I think the argument is generally "X can't happen because it would the mean the universe isn't consistent", and we've got to assume that it is consistent, or we can prove your mother's phone number.
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Re: Are paradoxes proofs of impossibility (time travel)?

Postby doogly » Sat Aug 28, 2010 3:20 pm UTC

This is actually my day job!

Generally relativity says G = 8pi T. The 8pi isn't too important. G is curvature, and T is stress-energy-momentum-pressure tensor. (it has lots of components. so does G, but everything in G is called curvature).
A time machine is a certain path through space, back inside your own past light cone. Do these paths exist? That's a question about G. And there are no restrictions on the kinds of curvature allowed in general relativity. The fact that you don't like them is not a sufficient way to rule them out. You'd have to prove something about T - that known sources of matter can't produce such curvature.

Progress is slow but I am optimistic that time machines will be impossible in general relativity.
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Re: Are paradoxes proofs of impossibility (time travel)?

Postby mosiajam » Sun Aug 29, 2010 1:44 pm UTC

doogly wrote:This is actually my day job!


Quite the day job.

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Re: Are paradoxes proofs of impossibility (time travel)?

Postby Technical Ben » Sun Aug 29, 2010 3:50 pm UTC

doogly wrote:... You'd have to prove something about T - that known sources of matter can't produce such curvature.

Progress is slow but I am optimistic that time machines will be impossible in general relativity.


It's a pity I don't win a million dollars for my proof then isn't it. I think I could wrap up a proof for "matter not exceeding the speed of light" in a few mins if needed. That would kind of keep it out of those curvatures. ;)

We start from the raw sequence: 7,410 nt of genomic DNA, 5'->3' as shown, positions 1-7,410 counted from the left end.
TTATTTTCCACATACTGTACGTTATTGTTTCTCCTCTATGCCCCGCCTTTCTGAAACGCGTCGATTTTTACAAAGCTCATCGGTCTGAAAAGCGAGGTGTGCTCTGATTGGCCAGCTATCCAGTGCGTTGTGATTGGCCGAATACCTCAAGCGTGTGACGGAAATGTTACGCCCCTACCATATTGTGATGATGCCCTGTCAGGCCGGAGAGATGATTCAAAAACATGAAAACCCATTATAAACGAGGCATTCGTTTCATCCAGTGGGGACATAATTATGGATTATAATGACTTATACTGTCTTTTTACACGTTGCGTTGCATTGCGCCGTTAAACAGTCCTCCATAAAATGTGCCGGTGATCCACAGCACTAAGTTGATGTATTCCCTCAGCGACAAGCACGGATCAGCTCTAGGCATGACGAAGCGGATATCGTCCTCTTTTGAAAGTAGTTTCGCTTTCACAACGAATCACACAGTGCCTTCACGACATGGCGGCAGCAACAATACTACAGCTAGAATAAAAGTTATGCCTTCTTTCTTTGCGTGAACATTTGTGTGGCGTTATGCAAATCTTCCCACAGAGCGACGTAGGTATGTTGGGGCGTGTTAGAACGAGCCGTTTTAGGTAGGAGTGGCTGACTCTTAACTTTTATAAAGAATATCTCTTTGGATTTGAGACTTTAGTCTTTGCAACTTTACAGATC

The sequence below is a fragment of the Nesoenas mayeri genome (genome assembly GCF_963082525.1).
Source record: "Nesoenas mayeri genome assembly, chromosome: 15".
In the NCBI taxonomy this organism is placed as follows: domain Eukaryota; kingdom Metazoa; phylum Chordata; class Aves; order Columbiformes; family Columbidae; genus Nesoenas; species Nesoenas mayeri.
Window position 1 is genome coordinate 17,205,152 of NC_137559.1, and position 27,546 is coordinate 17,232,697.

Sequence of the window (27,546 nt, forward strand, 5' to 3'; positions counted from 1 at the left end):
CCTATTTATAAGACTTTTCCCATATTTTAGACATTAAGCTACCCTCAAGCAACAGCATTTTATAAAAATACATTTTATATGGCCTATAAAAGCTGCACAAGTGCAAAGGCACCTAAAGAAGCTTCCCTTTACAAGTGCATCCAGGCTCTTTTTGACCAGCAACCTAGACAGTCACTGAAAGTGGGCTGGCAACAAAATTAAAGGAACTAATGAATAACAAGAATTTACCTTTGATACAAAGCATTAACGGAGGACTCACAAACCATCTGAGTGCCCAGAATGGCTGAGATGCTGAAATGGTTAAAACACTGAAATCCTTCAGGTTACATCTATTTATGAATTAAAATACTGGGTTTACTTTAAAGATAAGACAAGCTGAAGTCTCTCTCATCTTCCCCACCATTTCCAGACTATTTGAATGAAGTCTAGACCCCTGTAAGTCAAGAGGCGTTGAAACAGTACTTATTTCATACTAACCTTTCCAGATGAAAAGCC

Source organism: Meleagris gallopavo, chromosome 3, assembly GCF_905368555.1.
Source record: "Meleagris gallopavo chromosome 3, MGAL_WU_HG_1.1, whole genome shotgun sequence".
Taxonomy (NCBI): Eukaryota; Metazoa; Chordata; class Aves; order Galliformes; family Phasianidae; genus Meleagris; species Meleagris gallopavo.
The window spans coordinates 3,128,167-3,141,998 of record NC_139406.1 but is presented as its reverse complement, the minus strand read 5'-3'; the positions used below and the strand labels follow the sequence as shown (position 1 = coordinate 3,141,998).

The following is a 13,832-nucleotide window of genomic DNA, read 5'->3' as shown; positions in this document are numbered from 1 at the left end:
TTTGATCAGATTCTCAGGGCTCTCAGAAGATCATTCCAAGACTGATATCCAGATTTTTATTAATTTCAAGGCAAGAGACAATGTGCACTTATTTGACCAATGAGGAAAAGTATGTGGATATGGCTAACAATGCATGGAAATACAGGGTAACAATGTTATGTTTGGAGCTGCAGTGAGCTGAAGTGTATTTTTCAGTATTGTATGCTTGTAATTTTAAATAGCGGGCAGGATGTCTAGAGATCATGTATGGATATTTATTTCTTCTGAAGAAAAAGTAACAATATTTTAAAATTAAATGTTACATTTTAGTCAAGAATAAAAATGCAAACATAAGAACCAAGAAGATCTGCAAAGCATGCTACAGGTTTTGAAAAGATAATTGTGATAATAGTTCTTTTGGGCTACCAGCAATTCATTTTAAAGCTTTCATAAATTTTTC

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Re: Are paradoxes proofs of impossibility (time travel)?

Postby gmalivuk » Sun Aug 29, 2010 4:16 pm UTC

Um, no, it wouldn't. Faster-than-light travel is already precluded by relativity, but curvatures that would allow for time travel aren't.
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Re: Are paradoxes proofs of impossibility (time travel)?

Postby Technical Ben » Sun Aug 29, 2010 6:09 pm UTC

Oh ok. That's what I get for trying to be clever. :( Sorry.
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Re: Are paradoxes proofs of impossibility (time travel)?

Postby doogly » Sun Aug 29, 2010 7:10 pm UTC

mosiajam wrote:
doogly wrote:This is actually my day job!


Quite the day job.

Seriously, I'm living the fucking dream.

You can rule out these curvatures with a restriction to intuitively reasonable matter, like "the energy density is never negative," or even something weaker, like "the energy density averaged over a complete geodesic is never zero." But, reasonable though these things sound, quantum fields in curved space are fucking weird, so these conditions are actually really easy to give counterexamples to. So you have to find a condition that is weak enough to be true, but strong enough to be useful.